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Fillmore County goes forward on County Based Purchasing

Fri, Aug 10th, 2007
Posted in Government

PRESTON - Charity Floan, StedFast Health Plan, addressed the county board at their Tuesday, August 7 meeting, to better inform them about County Based Purchasing (CBP) and the potential obligations of the county. Olmsted County pursued the development of the StedFast Health Plan. Floan is an employee of Olmsted County. Four counties including Mower, Fillmore, Winona, and Houston are considering joining with Olmsted County in the CBP plan. Chairman Marc Prestby made it clear that all four counties will need to participate to make it feasible.

CBP was implemented in 1999 under Minnesota statues and allows a "county or group of counties to become a health plan for public assistance clients." The county would be acting as an insuring body for residents on publicly funded programs including Minnesota Care, General Assistance Medical Care, Medical Assistance, MN Senior Care and MN Senior Care Plus. The plan would be expected to help keep local tax dollars within the area.

Floan, in her presentation, suggested that the plan would allow an investment in early intervention and prevention. Public assistance clients would be encouraged to use other available treatment options rather than go directly to an Emergency Room for care where care is the most expensive.

Twenty-five counties across the state went to CBP several years ago successfully. The StedFast Plan will partner with local support services, county social workers and public health nurses.

Adding the additional four counties to the plan will net more members and spread out the costs and the risks. If the four counties move forward with implementation, they would need to buy in by sharing Olmsted County's cost in creating the plan. Potentially, half of that cost would be split between the four counties.

A commitment from the four counties is needed by September 1. If all were to commit and be approved, the four counties would begin on the program in January 2009.

Thomas Boyd, Social Service Director, said that the biggest risk for Fillmore County is if we don't do it. Sharon Serfling, Public Health, agreed with Boyd and said that in her opinion this is a 'win, win.' Serfling expects that the up front money to buy into the plan could be recouped and that a better service can be provided for citizens.

Winona has agreed to go forward. Floan has not made her presentation to Houston or Mower Counties as of this day. The Fillmore County board agreed to go forward, but wanted to negotiate on the agreement. The agreement is needed by September 1 from the board.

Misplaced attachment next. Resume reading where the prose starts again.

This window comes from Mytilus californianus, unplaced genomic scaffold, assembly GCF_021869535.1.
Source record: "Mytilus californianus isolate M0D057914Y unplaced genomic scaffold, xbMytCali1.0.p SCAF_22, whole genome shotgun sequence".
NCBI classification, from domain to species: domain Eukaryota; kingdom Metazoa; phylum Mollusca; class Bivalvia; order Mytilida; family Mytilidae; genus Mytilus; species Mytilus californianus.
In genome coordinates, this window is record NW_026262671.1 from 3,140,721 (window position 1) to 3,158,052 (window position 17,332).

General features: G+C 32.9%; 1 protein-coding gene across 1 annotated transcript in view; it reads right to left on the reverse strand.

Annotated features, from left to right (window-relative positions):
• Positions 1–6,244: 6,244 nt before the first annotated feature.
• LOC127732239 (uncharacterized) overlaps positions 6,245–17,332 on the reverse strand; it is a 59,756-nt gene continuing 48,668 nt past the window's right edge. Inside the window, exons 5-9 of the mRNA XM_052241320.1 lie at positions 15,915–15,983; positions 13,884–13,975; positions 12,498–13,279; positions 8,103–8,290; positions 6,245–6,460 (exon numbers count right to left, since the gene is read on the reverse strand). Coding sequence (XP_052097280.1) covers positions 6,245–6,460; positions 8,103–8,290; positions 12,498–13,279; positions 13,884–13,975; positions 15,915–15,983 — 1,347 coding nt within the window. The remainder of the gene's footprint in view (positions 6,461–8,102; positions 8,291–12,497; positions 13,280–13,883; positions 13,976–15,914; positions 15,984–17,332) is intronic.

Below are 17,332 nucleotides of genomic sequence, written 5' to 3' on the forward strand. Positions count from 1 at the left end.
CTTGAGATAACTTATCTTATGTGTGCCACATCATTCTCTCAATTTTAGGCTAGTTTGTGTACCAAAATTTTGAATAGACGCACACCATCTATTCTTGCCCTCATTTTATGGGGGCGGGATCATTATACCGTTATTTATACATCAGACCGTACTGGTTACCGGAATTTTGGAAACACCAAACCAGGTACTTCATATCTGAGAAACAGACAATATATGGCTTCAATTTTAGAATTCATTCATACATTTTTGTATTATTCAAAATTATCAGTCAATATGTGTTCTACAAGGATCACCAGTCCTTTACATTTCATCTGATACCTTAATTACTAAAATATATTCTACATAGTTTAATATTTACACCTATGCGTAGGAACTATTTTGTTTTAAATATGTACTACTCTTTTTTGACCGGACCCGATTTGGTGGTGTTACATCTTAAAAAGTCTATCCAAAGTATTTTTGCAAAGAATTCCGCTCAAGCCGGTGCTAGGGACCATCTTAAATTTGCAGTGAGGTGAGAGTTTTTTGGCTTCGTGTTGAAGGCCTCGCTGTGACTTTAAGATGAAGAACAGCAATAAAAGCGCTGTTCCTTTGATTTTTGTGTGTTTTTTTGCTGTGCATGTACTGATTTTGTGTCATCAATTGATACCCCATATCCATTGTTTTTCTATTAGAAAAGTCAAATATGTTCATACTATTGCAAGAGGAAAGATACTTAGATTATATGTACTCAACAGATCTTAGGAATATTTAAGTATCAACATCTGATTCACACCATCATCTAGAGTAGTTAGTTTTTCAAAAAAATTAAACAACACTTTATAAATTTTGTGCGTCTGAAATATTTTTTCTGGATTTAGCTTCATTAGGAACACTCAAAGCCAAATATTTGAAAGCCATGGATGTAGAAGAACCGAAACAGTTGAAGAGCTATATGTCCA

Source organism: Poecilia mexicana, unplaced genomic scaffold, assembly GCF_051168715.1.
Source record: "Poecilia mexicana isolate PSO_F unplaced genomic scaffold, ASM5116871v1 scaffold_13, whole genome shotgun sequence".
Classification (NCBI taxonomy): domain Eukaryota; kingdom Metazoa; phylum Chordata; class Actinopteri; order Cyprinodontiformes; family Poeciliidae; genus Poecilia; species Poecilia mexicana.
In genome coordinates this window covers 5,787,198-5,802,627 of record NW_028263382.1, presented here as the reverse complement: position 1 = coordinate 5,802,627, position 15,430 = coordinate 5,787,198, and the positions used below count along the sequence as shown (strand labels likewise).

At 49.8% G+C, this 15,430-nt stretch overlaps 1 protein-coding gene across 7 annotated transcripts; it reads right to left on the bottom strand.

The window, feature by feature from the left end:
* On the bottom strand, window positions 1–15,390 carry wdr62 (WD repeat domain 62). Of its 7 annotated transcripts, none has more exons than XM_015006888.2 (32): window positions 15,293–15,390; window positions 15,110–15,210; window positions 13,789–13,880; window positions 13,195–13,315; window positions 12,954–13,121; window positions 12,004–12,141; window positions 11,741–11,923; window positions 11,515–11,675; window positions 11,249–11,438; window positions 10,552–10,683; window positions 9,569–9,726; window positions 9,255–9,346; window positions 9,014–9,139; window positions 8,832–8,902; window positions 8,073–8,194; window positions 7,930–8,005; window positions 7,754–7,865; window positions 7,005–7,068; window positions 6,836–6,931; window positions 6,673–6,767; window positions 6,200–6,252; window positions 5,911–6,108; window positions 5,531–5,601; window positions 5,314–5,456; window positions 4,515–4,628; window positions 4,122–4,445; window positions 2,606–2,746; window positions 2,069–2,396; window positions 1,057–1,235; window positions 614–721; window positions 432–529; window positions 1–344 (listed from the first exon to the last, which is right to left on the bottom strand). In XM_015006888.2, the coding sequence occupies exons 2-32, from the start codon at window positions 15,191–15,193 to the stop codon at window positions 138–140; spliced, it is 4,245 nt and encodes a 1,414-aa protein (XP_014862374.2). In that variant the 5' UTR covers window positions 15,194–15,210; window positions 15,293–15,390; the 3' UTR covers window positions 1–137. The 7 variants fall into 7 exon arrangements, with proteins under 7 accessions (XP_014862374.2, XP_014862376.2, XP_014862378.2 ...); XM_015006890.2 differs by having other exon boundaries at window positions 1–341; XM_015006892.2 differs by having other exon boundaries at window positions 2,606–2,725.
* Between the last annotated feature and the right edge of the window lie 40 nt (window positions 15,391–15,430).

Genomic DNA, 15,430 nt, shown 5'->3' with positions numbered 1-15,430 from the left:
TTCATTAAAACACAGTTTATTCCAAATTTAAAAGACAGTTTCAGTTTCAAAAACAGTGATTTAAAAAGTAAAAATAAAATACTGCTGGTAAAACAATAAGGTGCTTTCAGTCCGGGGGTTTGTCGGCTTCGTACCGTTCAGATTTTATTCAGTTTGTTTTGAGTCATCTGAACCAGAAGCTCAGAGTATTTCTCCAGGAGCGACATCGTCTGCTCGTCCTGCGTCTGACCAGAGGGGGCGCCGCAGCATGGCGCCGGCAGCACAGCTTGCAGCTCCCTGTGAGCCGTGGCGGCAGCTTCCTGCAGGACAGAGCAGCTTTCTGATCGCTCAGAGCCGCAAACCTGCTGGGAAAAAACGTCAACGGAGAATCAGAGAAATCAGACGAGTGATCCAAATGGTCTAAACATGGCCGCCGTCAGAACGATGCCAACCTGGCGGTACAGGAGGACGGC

Highway Engineer John Grindeland asked for a little more than a 5% increase for his 2008 budget. Much of that increase is due to large increases for gas, diesel fuel, and natural gas.

Commissioner Duane Bakke said that the state legislature will probably be called into special session in the second week of September, according to e-mails he has received as a result of the 35W bridge collapse. A discussion ensued about Grindeland's interview on the local news Monday evening. Grindeland added that the collapse of the 35W bridge doesn't mean our bridges are unsafe, but that people should understand that they do need maintenance or replacement. He sees this as a cumulative problem over as many as twenty years, as politicians have continually under-funded roads and bridges. He insisted until there is a special session, until they decide to do something, we will be right where we were before. Commissioner Randy Dahl stated that we all agree there is a need, but how do we pay for fixing the problem. Dahl added that the county does not have the capacity to tax for transportation, but needs state and federal funds.


Auditor/Treasurer Shirl Boelter explained that if the state has a special session that they are expected to vote on the Minnesota 21st Century (Automatic) Voter Registration Proposal. Boelter asked the commissioners to support the proposal by talking to legislators. She said that it would be a time and cost savings for the county and would still assure that only eligible voters are registered. Fewer people registering on election day should make shorter lines for everyone.

Other Business

Several department heads presented their preliminary budget proposals to the board.

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